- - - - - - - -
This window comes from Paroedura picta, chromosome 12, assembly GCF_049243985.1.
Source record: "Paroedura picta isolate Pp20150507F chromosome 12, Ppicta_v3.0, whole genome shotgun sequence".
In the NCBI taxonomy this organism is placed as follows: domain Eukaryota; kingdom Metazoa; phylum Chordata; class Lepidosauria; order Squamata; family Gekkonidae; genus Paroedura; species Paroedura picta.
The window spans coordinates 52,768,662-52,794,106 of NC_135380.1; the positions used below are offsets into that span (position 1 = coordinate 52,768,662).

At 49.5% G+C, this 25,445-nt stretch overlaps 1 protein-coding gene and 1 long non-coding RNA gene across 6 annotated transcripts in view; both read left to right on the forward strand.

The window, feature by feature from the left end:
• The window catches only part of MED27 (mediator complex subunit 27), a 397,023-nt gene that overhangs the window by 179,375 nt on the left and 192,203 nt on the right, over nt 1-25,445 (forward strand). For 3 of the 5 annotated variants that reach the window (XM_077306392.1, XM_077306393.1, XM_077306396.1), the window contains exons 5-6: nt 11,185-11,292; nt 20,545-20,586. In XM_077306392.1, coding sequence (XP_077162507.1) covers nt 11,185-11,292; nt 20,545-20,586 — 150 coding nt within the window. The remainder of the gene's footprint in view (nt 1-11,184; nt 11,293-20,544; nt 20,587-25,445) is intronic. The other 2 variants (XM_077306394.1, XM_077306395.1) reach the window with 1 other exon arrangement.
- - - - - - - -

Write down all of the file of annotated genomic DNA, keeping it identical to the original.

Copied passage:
This window comes from Paroedura picta, chromosome 12, assembly GCF_049243985.1.
Source record: "Paroedura picta isolate Pp20150507F chromosome 12, Ppicta_v3.0, whole genome shotgun sequence".
In the NCBI taxonomy this organism is placed as follows: domain Eukaryota; kingdom Metazoa; phylum Chordata; class Lepidosauria; order Squamata; family Gekkonidae; genus Paroedura; species Paroedura picta.
The window spans coordinates 52,768,662-52,794,106 of NC_135380.1; the positions used below are offsets into that span (position 1 = coordinate 52,768,662).

At 49.5% G+C, this 25,445-nt stretch overlaps 1 protein-coding gene and 1 long non-coding RNA gene across 6 annotated transcripts in view; both read left to right on the forward strand.

The window, feature by feature from the left end:
• The window catches only part of MED27 (mediator complex subunit 27), a 397,023-nt gene that overhangs the window by 179,375 nt on the left and 192,203 nt on the right, over nt 1-25,445 (forward strand). For 3 of the 5 annotated variants that reach the window (XM_077306392.1, XM_077306393.1, XM_077306396.1), the window contains exons 5-6: nt 11,185-11,292; nt 20,545-20,586. In XM_077306392.1, coding sequence (XP_077162507.1) covers nt 11,185-11,292; nt 20,545-20,586 — 150 coding nt within the window. The remainder of the gene's footprint in view (nt 1-11,184; nt 11,293-20,544; nt 20,587-25,445) is intronic. The other 2 variants (XM_077306394.1, XM_077306395.1) reach the window with 1 other exon arrangement.